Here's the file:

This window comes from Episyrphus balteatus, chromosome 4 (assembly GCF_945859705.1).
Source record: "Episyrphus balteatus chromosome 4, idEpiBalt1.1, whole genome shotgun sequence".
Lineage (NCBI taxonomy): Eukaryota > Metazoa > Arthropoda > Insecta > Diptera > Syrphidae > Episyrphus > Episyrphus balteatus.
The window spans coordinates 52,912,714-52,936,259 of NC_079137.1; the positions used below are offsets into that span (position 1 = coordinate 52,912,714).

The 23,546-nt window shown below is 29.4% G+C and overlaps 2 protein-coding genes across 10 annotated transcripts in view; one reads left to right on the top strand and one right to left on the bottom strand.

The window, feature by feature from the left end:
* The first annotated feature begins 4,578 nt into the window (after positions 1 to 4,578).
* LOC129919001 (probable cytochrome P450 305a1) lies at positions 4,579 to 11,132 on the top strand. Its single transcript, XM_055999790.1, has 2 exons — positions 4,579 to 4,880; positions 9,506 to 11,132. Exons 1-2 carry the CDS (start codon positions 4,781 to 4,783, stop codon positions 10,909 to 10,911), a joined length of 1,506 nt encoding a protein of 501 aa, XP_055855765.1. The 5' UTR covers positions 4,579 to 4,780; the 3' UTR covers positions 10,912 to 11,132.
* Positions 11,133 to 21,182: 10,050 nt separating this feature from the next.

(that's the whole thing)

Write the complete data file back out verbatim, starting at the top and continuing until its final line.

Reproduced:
This window comes from Episyrphus balteatus, chromosome 4 (assembly GCF_945859705.1).
Source record: "Episyrphus balteatus chromosome 4, idEpiBalt1.1, whole genome shotgun sequence".
Lineage (NCBI taxonomy): Eukaryota > Metazoa > Arthropoda > Insecta > Diptera > Syrphidae > Episyrphus > Episyrphus balteatus.
The window spans coordinates 52,912,714-52,936,259 of NC_079137.1; the positions used below are offsets into that span (position 1 = coordinate 52,912,714).

The 23,546-nt window shown below is 29.4% G+C and overlaps 2 protein-coding genes across 10 annotated transcripts in view; one reads left to right on the top strand and one right to left on the bottom strand.

The window, feature by feature from the left end:
* The first annotated feature begins 4,578 nt into the window (after positions 1 to 4,578).
* LOC129919001 (probable cytochrome P450 305a1) lies at positions 4,579 to 11,132 on the top strand. Its single transcript, XM_055999790.1, has 2 exons — positions 4,579 to 4,880; positions 9,506 to 11,132. Exons 1-2 carry the CDS (start codon positions 4,781 to 4,783, stop codon positions 10,909 to 10,911), a joined length of 1,506 nt encoding a protein of 501 aa, XP_055855765.1. The 5' UTR covers positions 4,579 to 4,780; the 3' UTR covers positions 10,912 to 11,132.
* Positions 11,133 to 21,182: 10,050 nt separating this feature from the next.